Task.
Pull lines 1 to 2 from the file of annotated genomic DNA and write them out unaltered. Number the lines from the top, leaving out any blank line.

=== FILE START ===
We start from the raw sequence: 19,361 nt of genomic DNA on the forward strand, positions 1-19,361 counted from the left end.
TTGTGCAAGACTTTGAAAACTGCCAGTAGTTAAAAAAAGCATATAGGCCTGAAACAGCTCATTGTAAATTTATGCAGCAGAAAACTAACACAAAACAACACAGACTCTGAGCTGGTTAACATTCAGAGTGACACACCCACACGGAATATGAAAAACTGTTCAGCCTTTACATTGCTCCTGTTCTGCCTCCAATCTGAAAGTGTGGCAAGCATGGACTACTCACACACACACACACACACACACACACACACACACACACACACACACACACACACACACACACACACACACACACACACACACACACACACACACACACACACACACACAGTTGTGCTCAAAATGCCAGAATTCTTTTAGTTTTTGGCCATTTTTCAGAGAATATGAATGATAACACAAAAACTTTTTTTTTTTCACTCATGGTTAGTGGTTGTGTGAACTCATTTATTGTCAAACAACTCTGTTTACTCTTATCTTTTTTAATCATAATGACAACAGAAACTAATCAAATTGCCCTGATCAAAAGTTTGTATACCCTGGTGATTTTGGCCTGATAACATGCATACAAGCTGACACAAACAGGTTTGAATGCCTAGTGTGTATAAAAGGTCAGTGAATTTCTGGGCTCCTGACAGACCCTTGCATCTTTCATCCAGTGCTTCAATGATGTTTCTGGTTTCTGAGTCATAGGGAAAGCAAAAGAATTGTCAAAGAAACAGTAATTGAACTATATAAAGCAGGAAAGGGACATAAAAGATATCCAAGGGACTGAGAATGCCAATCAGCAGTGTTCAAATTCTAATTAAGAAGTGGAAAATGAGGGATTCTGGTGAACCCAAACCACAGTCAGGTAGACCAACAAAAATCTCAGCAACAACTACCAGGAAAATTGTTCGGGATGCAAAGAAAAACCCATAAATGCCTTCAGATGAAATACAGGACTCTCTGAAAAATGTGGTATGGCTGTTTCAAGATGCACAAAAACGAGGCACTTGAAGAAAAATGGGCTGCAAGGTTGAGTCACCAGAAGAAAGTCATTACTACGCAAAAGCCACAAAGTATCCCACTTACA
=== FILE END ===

We start from the raw sequence: 19,361 nt of genomic DNA on the forward strand, positions 1-19,361 counted from the left end.
TTGTGCAAGACTTTGAAAACTGCCAGTAGTTAAAAAAAGCATATAGGCCTGAAACAGCTCATTGTAAATTTATGCAGCAGAAAACTAACACAAAACAACACAGACTCTGAGCTGGTTAACATTCAGAGTGACACACCCACACGGAATATGAAAAACTGTTCAGCCTTTACATTGCTCCTGTTCTGCCTCCAATCTGAAAGTGTGGCAAGCATGGACTACTCACACACACACACACACACACACACACACACACACACACACACACACACACACACACACACACACACACACACACACACACACACACACACACACACACACACACACACAGTTGTGCTCAAAATGCCAGAATTCTTTTAGTTTTTGGCCATTTTTCAGAGAATATGAATGATAACACAAAAACTTTTTTTTTTTCACTCATGGTTAGTGGTTGTGTGAACTCATTTATTGTCAAACAACTCTGTTTACTCTTATCTTTTTTAATCATAATGACAACAGAAACTAATCAAATTGCCCTGATCAAAAGTTTGTATACCCTGGTGATTTTGGCCTGATAACATGCATACAAGCTGACACAAACAGGTTTGAATGCCTAGTGTGTATAAAAGGTCAGTGAATTTCTGGGCTCCTGACAGACCCTTGCATCTTTCATCCAGTGCTTCAATGATGTTTCTGGTTTCTGAGTCATAGGGAAAGCAAAAGAATTGTCAAAGAAACAGTAATTGAACTATATAAAGCAGGAAAGGGACATAAAAGATATCCAAGGGACTGAGAATGCCAATCAGCAGTGTTCAAATTCTAATTAAGAAGTGGAAAATGAGGGATTCTGGTGAACCCAAACCACAGTCAGGTAGACCAACAAAAATCTCAGCAACAACTACCAGGAAAATTGTTCGGGATGCAAAGAAAAACCCATAAATGCCTTCAGATGAAATACAGGACTCTCTGAAAAATGTGGTATGGCTGTTTCAAGATGCACAAAAACGAGGCACTTGAAGAAAAATGGGCTGCAAGGTTGAGTCACCAGAAGAAAGTCATTACTACGCAAAAGCCACAAAGTATCCCACTTACA